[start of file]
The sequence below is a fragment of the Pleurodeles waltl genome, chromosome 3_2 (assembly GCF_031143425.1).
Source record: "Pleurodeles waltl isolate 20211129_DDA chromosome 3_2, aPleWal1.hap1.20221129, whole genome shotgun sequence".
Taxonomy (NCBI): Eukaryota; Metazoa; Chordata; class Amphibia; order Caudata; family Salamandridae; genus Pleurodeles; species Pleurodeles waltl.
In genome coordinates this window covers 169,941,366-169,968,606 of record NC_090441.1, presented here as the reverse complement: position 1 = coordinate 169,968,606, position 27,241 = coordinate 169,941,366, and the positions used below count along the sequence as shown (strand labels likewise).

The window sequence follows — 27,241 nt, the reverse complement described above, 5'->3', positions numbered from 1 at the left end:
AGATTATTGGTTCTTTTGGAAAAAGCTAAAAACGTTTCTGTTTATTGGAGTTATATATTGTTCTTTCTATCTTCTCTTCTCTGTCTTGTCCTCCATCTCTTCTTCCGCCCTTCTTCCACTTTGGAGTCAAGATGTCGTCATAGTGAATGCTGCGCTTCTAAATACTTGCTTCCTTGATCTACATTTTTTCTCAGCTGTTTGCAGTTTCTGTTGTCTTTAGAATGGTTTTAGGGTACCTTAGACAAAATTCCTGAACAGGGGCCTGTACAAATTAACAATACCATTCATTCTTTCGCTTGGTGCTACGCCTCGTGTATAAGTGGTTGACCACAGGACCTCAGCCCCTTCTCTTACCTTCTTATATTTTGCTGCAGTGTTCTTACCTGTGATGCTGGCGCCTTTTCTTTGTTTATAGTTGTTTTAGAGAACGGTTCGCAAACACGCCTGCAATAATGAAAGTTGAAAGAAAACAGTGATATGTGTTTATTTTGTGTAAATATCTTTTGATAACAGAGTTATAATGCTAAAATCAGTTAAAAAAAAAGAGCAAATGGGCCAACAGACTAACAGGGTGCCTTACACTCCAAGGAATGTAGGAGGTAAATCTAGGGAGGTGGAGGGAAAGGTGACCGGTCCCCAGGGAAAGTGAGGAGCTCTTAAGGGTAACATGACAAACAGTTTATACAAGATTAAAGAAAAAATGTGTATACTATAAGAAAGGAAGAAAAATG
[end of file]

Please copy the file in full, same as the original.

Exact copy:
The sequence below is a fragment of the Pleurodeles waltl genome, chromosome 3_2 (assembly GCF_031143425.1).
Source record: "Pleurodeles waltl isolate 20211129_DDA chromosome 3_2, aPleWal1.hap1.20221129, whole genome shotgun sequence".
Taxonomy (NCBI): Eukaryota; Metazoa; Chordata; class Amphibia; order Caudata; family Salamandridae; genus Pleurodeles; species Pleurodeles waltl.
In genome coordinates this window covers 169,941,366-169,968,606 of record NC_090441.1, presented here as the reverse complement: position 1 = coordinate 169,968,606, position 27,241 = coordinate 169,941,366, and the positions used below count along the sequence as shown (strand labels likewise).

The window sequence follows — 27,241 nt, the reverse complement described above, 5'->3', positions numbered from 1 at the left end:
AGATTATTGGTTCTTTTGGAAAAAGCTAAAAACGTTTCTGTTTATTGGAGTTATATATTGTTCTTTCTATCTTCTCTTCTCTGTCTTGTCCTCCATCTCTTCTTCCGCCCTTCTTCCACTTTGGAGTCAAGATGTCGTCATAGTGAATGCTGCGCTTCTAAATACTTGCTTCCTTGATCTACATTTTTTCTCAGCTGTTTGCAGTTTCTGTTGTCTTTAGAATGGTTTTAGGGTACCTTAGACAAAATTCCTGAACAGGGGCCTGTACAAATTAACAATACCATTCATTCTTTCGCTTGGTGCTACGCCTCGTGTATAAGTGGTTGACCACAGGACCTCAGCCCCTTCTCTTACCTTCTTATATTTTGCTGCAGTGTTCTTACCTGTGATGCTGGCGCCTTTTCTTTGTTTATAGTTGTTTTAGAGAACGGTTCGCAAACACGCCTGCAATAATGAAAGTTGAAAGAAAACAGTGATATGTGTTTATTTTGTGTAAATATCTTTTGATAACAGAGTTATAATGCTAAAATCAGTTAAAAAAAAAGAGCAAATGGGCCAACAGACTAACAGGGTGCCTTACACTCCAAGGAATGTAGGAGGTAAATCTAGGGAGGTGGAGGGAAAGGTGACCGGTCCCCAGGGAAAGTGAGGAGCTCTTAAGGGTAACATGACAAACAGTTTATACAAGATTAAAGAAAAAATGTGTATACTATAAGAAAGGAAGAAAAATG